Much of the old Belt Line that travels through East Lake still looks like it is in plenty good enough shape for a locomotive to come barreling along with several rail cars in tow. But none come.
Starting at 34th Street, the tracks are firmly in place and there are a series of crossings still outfitted with elaborate crossing signals and lights.
At 34th is where the Belt Line once served the Richmond Spinning Mill. Later, it was the home of the Chris-Craft boat building operation.
A mesh of Belt Line tracks lead past the East Lake Academy. School buses that serve the school still stop faithfully at the many Belt Line crossings in East Lake, though no trains have passed by in many years.
Starting at 36th Street, the Belt Line curves down to 7th Avenue as it follows the outfield at Darwin Field. There are major crossing mechanisms as it goes by J.D. Helton Roofing and Leeco Steel. Spurs still lead toward the steel plant and there is a rail car in sight along with a pile of crossties up above the main line.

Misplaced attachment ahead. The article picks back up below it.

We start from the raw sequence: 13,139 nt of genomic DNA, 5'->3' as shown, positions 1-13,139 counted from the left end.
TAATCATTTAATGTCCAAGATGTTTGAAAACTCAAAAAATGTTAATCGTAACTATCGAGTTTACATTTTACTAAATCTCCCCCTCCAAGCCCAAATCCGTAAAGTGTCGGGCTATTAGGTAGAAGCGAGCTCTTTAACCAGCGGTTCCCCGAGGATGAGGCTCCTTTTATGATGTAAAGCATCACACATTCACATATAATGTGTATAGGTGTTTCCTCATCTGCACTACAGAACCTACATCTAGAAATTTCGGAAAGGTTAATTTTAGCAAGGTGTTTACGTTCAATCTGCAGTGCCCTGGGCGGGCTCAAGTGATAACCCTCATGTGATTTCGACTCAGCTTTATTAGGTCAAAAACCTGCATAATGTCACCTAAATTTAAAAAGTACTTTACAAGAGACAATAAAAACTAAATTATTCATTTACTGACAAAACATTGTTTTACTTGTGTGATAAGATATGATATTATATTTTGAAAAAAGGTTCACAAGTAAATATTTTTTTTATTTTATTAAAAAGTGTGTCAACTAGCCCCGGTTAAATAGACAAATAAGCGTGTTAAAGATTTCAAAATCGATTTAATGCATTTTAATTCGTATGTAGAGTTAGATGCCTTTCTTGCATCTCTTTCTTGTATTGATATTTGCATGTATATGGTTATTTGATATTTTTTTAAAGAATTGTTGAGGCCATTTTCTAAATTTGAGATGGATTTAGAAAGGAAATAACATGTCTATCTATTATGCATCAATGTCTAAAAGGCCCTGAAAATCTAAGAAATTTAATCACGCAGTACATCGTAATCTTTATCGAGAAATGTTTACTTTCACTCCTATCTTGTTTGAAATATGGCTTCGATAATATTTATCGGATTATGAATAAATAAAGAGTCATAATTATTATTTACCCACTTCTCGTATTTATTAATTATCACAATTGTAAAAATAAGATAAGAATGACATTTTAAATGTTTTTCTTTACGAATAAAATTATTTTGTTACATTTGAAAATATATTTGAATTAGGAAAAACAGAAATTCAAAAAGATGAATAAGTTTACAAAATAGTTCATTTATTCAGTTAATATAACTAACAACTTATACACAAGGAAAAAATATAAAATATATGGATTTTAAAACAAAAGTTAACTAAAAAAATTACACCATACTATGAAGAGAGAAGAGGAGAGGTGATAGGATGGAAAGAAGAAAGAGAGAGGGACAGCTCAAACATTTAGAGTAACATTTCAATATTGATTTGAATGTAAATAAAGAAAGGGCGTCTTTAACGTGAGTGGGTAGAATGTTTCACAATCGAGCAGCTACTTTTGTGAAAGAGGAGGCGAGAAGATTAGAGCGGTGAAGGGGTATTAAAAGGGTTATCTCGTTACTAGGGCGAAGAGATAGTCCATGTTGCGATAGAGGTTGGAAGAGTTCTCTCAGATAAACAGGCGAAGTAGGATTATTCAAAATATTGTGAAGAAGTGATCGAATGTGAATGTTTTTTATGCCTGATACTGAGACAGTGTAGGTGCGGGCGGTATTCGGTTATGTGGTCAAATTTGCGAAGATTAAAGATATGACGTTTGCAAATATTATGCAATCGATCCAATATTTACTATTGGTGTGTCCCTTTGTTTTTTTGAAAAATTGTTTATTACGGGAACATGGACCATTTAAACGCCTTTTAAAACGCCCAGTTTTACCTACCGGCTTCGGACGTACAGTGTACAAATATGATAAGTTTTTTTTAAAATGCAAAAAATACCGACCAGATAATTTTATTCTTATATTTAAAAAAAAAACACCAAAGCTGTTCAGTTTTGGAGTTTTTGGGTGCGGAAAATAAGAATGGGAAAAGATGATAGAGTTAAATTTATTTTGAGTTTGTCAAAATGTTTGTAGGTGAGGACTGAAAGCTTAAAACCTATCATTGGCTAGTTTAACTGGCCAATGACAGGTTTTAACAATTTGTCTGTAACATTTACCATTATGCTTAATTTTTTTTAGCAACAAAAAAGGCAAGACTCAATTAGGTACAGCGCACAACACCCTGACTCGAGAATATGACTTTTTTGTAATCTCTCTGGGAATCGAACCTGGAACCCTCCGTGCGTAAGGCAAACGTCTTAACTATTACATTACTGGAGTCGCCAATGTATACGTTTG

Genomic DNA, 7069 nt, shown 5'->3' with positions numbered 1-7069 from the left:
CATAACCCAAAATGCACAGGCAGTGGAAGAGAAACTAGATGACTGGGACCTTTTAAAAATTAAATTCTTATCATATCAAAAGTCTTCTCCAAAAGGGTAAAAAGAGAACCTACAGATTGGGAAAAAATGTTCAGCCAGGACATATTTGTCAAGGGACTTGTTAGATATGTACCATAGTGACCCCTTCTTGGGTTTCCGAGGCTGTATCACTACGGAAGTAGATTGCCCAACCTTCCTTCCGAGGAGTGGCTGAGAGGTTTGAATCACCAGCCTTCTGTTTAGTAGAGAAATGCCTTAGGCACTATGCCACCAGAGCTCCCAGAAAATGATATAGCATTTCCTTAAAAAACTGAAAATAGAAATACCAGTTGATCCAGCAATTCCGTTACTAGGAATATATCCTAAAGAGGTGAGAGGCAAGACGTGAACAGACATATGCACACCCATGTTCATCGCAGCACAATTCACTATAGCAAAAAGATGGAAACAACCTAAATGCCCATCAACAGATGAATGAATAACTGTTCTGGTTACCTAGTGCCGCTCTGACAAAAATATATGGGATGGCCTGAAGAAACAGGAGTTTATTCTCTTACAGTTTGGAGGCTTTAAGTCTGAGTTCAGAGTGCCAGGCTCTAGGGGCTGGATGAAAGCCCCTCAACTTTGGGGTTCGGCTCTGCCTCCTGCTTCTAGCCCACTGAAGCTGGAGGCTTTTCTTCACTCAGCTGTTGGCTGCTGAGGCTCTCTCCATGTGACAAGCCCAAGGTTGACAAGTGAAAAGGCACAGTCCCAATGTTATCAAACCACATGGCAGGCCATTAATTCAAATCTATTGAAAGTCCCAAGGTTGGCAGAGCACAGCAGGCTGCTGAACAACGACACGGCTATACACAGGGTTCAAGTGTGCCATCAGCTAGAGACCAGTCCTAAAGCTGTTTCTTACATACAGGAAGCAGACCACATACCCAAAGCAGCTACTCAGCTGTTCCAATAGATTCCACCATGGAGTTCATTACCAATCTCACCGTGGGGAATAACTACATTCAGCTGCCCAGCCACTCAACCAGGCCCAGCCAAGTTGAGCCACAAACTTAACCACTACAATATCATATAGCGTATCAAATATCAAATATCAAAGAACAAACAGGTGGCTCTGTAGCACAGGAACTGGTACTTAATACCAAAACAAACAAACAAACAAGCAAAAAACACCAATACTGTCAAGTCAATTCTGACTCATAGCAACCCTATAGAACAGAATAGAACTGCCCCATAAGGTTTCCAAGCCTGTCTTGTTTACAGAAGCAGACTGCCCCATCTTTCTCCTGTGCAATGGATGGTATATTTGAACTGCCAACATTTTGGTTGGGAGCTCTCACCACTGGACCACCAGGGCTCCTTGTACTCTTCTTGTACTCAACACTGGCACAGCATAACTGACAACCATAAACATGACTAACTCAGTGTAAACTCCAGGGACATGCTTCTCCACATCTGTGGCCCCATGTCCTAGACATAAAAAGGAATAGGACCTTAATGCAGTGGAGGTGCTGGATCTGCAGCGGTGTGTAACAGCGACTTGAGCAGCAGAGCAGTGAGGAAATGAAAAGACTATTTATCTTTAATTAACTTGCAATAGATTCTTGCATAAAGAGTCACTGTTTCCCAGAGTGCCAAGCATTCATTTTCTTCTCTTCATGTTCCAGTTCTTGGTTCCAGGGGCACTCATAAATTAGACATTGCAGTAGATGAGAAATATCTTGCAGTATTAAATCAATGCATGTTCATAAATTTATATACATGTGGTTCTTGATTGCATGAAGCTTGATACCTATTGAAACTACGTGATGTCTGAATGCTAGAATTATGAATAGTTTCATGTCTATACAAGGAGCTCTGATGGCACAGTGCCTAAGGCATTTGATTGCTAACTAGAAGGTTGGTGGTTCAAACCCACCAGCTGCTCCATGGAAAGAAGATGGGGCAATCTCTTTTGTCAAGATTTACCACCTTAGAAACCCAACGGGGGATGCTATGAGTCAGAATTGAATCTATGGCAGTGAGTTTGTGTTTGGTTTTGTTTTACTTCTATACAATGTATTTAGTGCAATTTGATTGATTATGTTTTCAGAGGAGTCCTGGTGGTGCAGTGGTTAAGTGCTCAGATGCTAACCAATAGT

The Belt Line continues straight as 7th Avenue makes a sharp curve. It goes over another street crossing with elaborate markings. Nearby the main Belt Line is gated off at one plant.
The old line goes by the site of the original Ernest Holmes Wrecking operation on 43rd Street.
As Rossville Boulevard comes into sight, it makes a curve toward the north. A huge crossing bar is at Rossville Boulevard. Then the line heads by the Brainerd Lumber Company to merge with the current Central of Georgia line. The Central of Georgia follows from this point on the original Belt Line route back to town.